A conviction for a fourth-degree crime in New Jersey can result in a maximum sentence of 18 months in prison and a fine of $10,000, in addition to court fees and any victim restitution ordered by the court.

However, some credit card fraud and theft offenses are charged as a more serious third-degree crime, including:

  • Forging, counterfeiting, or altering a credit card with the purpose to defraud others
  • Use of a credit card with intent to defraud
  • Furnishing goods or services to a purchaser using a known forged, expired, or revoked credit card
  • Possession of credit card forging equipment and materials
  • Use of stolen, altered, or fictitious credit cards

A conviction for third-degree crimes can result in a sentence of up to three to five years in prison and a fine of up to $15,000.

Potential Defenses in Your Credit Card Fraud Case

Even when you have been charged with credit card fraud or theft, you may have legal or factual defenses available to you to fight your charges. Many times, a credit card fraud or theft charge will arise from a simple misunderstanding.

Examples of potential defenses that may be used in your credit card fraud or credit card theft case, depending on the specific circumstances of your case, may include:

  • Mistaken identity – Many credit card theft and fraud offenses don’t involve catching someone “in the act,” but instead require a law enforcement investigation to determine the identity of the perpetrator. Many other crimes take place over the internet. As a result, law enforcement will need to rely on eyewitness testimony, surveillance video footage, or computer data to determine the identity of the perpetrator. If the police “got the wrong guy” in arresting you for credit card fraud or theft, your defense may include showing that the prosecution cannot prove beyond reasonable doubt your identity as the perpetrator of the charged offense.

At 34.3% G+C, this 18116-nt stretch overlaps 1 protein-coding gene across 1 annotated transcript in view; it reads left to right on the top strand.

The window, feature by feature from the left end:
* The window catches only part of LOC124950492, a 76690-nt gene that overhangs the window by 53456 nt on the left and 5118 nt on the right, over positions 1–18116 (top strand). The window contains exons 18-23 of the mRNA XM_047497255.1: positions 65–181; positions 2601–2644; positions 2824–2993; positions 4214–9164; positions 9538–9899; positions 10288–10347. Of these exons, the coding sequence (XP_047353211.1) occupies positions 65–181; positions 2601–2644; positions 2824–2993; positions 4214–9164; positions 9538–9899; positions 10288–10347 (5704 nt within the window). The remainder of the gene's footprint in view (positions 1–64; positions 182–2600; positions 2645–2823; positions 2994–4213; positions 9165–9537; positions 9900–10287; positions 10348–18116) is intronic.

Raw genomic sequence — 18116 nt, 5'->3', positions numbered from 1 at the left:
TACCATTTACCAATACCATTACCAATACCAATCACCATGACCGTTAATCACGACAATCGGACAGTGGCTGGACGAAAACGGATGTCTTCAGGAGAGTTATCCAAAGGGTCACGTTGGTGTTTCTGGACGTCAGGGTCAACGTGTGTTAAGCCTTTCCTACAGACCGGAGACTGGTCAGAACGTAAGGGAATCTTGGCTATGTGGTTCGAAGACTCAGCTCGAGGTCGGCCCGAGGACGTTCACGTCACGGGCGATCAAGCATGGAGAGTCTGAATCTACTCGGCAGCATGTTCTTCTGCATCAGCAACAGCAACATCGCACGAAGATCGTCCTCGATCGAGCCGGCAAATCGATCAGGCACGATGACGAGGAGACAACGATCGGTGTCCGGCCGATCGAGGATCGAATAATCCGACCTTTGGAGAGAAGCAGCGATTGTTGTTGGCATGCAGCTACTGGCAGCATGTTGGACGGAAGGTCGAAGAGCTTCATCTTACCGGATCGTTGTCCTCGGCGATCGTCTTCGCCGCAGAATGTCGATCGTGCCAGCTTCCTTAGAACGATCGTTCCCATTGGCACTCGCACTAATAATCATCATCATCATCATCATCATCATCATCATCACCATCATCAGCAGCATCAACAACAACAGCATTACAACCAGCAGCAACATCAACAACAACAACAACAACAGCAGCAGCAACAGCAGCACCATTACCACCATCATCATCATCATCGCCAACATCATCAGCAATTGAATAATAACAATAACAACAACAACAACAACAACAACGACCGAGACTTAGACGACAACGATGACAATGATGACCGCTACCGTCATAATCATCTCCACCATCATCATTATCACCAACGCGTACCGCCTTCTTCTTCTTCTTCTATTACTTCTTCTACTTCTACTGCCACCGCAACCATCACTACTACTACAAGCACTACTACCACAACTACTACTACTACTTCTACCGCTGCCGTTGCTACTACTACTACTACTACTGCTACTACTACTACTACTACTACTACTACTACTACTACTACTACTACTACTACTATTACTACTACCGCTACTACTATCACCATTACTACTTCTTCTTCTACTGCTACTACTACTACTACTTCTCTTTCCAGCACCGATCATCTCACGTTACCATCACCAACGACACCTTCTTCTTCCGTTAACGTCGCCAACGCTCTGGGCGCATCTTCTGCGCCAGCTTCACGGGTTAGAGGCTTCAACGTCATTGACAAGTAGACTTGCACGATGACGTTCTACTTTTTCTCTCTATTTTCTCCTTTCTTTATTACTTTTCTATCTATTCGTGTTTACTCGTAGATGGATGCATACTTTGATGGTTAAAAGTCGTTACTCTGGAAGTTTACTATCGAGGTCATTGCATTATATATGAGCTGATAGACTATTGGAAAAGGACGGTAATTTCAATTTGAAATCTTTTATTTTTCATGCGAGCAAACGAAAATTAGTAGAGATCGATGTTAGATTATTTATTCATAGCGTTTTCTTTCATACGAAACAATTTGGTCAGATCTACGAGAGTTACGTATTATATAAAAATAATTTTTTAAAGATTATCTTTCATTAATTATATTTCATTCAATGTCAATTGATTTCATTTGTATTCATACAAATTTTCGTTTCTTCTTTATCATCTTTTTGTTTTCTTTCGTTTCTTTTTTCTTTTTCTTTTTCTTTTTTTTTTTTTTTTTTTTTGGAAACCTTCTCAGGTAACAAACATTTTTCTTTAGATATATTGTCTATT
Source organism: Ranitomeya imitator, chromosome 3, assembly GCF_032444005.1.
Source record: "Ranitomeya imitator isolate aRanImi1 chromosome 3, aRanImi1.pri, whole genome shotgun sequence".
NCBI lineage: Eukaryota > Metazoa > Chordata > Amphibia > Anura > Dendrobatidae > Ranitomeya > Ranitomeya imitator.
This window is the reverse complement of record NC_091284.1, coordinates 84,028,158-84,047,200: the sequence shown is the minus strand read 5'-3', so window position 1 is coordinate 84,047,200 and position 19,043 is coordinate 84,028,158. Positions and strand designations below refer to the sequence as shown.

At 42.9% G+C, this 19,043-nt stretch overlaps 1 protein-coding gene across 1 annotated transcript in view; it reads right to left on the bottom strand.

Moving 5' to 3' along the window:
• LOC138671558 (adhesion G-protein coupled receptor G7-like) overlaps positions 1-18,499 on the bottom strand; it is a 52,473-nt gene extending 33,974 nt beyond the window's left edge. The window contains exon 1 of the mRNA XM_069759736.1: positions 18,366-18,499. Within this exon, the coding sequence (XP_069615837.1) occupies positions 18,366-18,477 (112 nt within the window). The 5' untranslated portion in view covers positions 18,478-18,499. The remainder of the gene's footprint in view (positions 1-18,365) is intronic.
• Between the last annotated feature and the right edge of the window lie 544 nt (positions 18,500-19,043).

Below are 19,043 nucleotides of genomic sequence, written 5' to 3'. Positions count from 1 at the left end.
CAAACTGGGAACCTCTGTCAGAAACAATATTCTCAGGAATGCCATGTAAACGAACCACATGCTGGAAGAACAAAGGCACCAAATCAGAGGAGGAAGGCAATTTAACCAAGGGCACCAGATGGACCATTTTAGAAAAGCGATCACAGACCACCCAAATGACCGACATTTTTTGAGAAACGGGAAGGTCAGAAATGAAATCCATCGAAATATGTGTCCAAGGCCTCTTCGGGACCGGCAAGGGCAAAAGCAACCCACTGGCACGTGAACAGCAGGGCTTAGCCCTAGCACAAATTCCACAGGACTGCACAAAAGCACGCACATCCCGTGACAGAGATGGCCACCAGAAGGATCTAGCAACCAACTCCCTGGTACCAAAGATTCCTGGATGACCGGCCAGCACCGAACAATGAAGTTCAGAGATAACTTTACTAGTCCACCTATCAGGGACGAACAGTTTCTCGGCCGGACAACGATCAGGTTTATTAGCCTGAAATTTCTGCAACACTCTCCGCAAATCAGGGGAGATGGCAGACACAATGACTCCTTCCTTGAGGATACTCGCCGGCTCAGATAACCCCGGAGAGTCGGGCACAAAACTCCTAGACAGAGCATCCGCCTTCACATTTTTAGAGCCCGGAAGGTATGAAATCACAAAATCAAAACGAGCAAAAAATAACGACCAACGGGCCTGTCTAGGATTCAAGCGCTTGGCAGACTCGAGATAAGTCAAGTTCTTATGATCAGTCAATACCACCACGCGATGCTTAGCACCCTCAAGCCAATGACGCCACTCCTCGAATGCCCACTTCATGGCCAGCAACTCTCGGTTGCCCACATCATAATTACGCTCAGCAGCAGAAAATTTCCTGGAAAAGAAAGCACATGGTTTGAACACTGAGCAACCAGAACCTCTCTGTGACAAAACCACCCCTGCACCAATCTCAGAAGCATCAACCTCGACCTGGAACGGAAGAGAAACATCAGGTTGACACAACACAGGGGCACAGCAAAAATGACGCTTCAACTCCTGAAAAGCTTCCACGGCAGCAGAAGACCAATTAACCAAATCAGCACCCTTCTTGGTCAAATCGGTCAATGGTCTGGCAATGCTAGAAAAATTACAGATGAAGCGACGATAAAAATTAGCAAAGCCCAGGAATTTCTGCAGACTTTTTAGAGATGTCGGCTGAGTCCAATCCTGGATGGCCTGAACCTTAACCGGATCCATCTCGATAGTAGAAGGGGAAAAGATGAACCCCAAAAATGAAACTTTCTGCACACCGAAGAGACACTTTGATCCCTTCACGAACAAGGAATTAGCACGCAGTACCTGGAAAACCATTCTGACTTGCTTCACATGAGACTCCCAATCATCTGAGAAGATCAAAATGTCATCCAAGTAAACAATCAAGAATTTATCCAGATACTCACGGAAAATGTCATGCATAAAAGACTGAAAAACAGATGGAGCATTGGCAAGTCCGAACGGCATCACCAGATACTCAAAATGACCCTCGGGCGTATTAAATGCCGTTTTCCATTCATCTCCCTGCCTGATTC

• Lack of evidence – Many credit card fraud and theft charges require the offender to possess a stolen, forged, or fraudulently obtained credit card, or possess goods or services that were fraudulently obtained by the use of a credit card. But if the prosecution cannot prove that you had possession of the credit card or the goods or services, the state may not be capable of proving a required element of your charge.
  • Lack of intent – Most credit card fraud and theft offenses require the offender to have criminal intent. With these types of charges, this usually involves proving the defendant knew that a credit card was stolen, lost, forged, altered, or otherwise fraudulently obtained, or that a merchant knew they were being offered a fraudulent credit card, or that the defendant used a credit card with intent to defraud another person or entity. However, if you did not know of the stolen, forged, or otherwise fraudulent nature of the credit card or you did not intend to defraud another with the use of a credit card, the prosecution may not be capable of meeting its burden of proof to convict you of your charges.
  • Authorization – Where you are charged with taking or using a credit card without authorization of the cardholder or with the unauthorized signing of a credit card, presenting evidence that you had proper authorization (for example, your parent gave you their credit card to make a specific purchase, or you were permitted unrestricted use of your parent’s credit card), or you had power of attorney from the cardholder and were authorized to sign credit cards on their behalf, will likely serve as a complete defense to the charge.

In addition to these legal or factual challenges to your charges, other defenses to credit card fraud and theft charges include challenging the admissibility of evidence on the grounds that it was obtained in violation of your constitutional rights (such as when investigators conduct a search of your person, vehicle, home, or computer without a valid warrant or without sufficient probable cause to validate a warrant or conduct a warrantless search).